The number of district nurses in training has risen again over the 12 months, but the rate of increase is predicted to slow compared with previous years, according to latest figures.
The Queen’s Nursing Institute has today published its most recent survey, showing the number of district nurse students undertaking specialist practice programmes across the UK in 2015.
The Report on District Nurse Education in the United Kingdom 2014-15 is the third such annual study carried out by the community nursing charity.
- ‘Encouraging’ increase in newly-trained district nurses
- ‘Worryingly’ low numbers of district nurses being trained
The QNI research found there were 479 district nurses due to qualify in summer 2015, compared to 382 in 2014. There was good news for the capital, with 64 students due to qualify in London in 2015, compared to 25 in 2014 and just five in 2013.
Two more universities ran the Nursing and Midwifery Council’s approved programme in 2014-15 than 2013-14, and 54% of universities ran programmes with more than 11 students in each cohort.
In addition, there were 566 new entrants to the Specialist Practitioner – District Nurse programme in 2014-15 and there are 647 new students predicted for the intake in the academic year 2015-16.
However, these numbers, while still increasing, represent a slowing down in growth of new entrants to courses from 32.6% in 2014-15 to 14.3% predicted for 2015-16.
|Country||Number of new entrants 2013-14||Number of new entrants 2014-15||Predicted number of students 2015-16|
|Increase from previous year||N/A||32.6%||14.3%|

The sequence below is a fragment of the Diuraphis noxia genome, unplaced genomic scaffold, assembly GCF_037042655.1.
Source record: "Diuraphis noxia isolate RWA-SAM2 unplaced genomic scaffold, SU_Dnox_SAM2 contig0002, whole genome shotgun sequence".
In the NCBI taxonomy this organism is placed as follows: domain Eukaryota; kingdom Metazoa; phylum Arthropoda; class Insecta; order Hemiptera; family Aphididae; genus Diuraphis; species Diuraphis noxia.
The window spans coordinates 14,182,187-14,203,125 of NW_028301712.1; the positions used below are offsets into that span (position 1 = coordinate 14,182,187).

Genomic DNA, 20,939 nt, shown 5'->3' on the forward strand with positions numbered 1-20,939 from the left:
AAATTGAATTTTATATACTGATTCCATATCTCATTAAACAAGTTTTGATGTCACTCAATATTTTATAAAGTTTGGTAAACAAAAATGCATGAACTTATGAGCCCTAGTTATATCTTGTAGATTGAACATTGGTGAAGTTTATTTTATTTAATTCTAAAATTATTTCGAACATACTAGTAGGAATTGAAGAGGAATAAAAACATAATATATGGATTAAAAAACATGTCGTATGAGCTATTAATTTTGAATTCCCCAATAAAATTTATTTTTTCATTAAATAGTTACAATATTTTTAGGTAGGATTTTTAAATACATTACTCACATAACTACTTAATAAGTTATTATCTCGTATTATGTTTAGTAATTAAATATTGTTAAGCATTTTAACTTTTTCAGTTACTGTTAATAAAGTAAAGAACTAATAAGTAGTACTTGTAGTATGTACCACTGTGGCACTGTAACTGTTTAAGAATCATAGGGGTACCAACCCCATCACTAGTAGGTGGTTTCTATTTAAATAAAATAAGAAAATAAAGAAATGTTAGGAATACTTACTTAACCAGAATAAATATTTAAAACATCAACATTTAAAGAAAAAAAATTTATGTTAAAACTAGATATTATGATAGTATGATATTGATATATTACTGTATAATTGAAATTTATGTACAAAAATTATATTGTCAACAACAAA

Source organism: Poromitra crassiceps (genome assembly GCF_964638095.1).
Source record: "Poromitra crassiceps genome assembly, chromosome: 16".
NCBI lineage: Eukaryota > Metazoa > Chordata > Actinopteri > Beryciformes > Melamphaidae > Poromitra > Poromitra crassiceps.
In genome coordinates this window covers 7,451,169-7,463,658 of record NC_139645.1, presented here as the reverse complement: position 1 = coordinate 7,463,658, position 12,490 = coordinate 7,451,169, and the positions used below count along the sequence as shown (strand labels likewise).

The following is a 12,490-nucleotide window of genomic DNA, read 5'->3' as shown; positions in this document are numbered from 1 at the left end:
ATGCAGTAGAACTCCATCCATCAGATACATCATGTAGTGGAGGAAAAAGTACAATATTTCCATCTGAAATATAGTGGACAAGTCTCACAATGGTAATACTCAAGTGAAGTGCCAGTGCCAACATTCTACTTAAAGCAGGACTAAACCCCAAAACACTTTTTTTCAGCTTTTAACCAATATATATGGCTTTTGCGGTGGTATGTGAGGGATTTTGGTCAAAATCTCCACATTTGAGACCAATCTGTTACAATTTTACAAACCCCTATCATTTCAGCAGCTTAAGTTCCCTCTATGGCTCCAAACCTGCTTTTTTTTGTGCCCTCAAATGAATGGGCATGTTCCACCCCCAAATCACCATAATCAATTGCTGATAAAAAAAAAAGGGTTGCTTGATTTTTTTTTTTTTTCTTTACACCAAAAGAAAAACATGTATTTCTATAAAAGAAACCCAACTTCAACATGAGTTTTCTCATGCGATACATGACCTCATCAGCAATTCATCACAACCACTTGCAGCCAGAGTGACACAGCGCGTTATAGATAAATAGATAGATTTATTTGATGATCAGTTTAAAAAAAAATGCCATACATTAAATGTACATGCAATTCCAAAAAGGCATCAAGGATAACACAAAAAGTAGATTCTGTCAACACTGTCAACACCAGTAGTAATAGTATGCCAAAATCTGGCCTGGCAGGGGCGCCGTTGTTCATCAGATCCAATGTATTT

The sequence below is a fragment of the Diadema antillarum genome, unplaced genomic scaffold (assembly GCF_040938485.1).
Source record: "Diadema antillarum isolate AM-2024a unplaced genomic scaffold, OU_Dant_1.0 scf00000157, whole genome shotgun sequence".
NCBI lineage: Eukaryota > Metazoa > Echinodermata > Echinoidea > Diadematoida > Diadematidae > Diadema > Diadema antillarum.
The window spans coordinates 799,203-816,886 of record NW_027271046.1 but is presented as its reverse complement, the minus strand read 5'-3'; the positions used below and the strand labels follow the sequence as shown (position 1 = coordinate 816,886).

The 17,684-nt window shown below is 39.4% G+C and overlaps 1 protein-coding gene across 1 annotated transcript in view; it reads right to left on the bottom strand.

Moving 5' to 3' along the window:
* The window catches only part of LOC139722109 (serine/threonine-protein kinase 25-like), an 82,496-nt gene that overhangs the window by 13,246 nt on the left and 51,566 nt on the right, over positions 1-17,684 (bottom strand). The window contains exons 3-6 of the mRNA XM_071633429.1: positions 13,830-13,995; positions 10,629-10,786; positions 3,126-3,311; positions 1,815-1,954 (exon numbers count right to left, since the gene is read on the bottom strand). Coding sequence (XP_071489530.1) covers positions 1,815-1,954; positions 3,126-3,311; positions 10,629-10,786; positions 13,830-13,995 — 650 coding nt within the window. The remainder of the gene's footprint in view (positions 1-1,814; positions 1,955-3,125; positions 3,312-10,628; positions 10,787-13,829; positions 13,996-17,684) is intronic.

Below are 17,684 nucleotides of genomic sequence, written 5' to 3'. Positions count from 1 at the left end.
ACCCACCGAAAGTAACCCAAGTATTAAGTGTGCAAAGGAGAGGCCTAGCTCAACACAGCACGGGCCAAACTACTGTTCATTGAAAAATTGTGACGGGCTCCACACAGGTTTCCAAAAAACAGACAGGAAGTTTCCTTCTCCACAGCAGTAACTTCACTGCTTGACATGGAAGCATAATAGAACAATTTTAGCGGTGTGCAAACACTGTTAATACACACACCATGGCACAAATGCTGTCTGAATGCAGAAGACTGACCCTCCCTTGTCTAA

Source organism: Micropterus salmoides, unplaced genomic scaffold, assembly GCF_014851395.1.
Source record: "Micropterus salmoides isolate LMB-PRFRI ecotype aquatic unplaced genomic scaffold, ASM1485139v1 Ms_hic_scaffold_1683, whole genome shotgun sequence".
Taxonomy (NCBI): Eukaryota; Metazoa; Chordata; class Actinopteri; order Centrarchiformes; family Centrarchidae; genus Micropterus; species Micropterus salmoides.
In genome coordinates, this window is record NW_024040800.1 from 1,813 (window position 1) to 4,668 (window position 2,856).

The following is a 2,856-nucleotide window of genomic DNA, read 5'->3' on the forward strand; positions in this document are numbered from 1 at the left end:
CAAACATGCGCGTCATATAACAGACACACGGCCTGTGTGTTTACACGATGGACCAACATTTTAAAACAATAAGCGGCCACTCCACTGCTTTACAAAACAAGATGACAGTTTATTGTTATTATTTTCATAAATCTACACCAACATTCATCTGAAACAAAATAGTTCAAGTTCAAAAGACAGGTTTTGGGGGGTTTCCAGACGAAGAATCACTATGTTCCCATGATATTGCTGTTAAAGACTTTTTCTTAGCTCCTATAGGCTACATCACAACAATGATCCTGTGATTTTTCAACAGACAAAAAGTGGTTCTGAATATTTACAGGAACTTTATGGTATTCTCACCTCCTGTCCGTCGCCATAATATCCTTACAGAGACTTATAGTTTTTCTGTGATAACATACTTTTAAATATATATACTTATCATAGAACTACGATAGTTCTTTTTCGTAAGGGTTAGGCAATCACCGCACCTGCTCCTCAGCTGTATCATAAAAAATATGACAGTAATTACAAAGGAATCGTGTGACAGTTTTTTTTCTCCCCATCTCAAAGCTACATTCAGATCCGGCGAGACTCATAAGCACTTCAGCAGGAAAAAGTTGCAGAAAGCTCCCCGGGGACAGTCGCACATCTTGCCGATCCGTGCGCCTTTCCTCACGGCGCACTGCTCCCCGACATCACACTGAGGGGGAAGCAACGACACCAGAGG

QNI chief executive Dr Crystal Oldman welcomed the estimated 25% increase in the number of district nurse students due to qualify.
But she warned that the extent to which numbers of new entrants were increasing year-on-year appeared to be “tailing off”.
“The QNI is concerned the newly qualified district nurses will not be of sufficient number”
In addition, she highlighted that, in proposals for 2016-17, Health Education England had cut the number of commissions for specialist district nurse programmes by 0.8%, compared to 2015-16.
“The QNI finds this move alarming, particularly given the recent policy focus across the UK on delivering more care in the community,” said Dr Oldman.
“The QNI is concerned that the newly qualified district nurses will not be of sufficient number to meet the increased demand or to replace those due to retire,” she said. “Additionally, there remains a critical need to develop a robust workforce plan for district nurses.”
The institute highlighted that it had published a report in 2014 on good practice in caseload allocation and workforce planning in district nursing, which was commissioned by NHS England.
It said it should “inform” work by new regulator NHS Improvement on safe staffing in the community – helping determine the number of new nurses required to enable more care to be delivered closer to, or in, the home.
The NHS Improvement work, expected to be completed later this year, has replaced the National Institute for Clinical Excellence’s now cancelled safe staffing guidance programme.
Dr Oldman added: “It is clear that the policy objective of more care being delivered closer to or in the home will not be fully realised without the expertise and leadership of the district nurse specialist practitioner in the community.”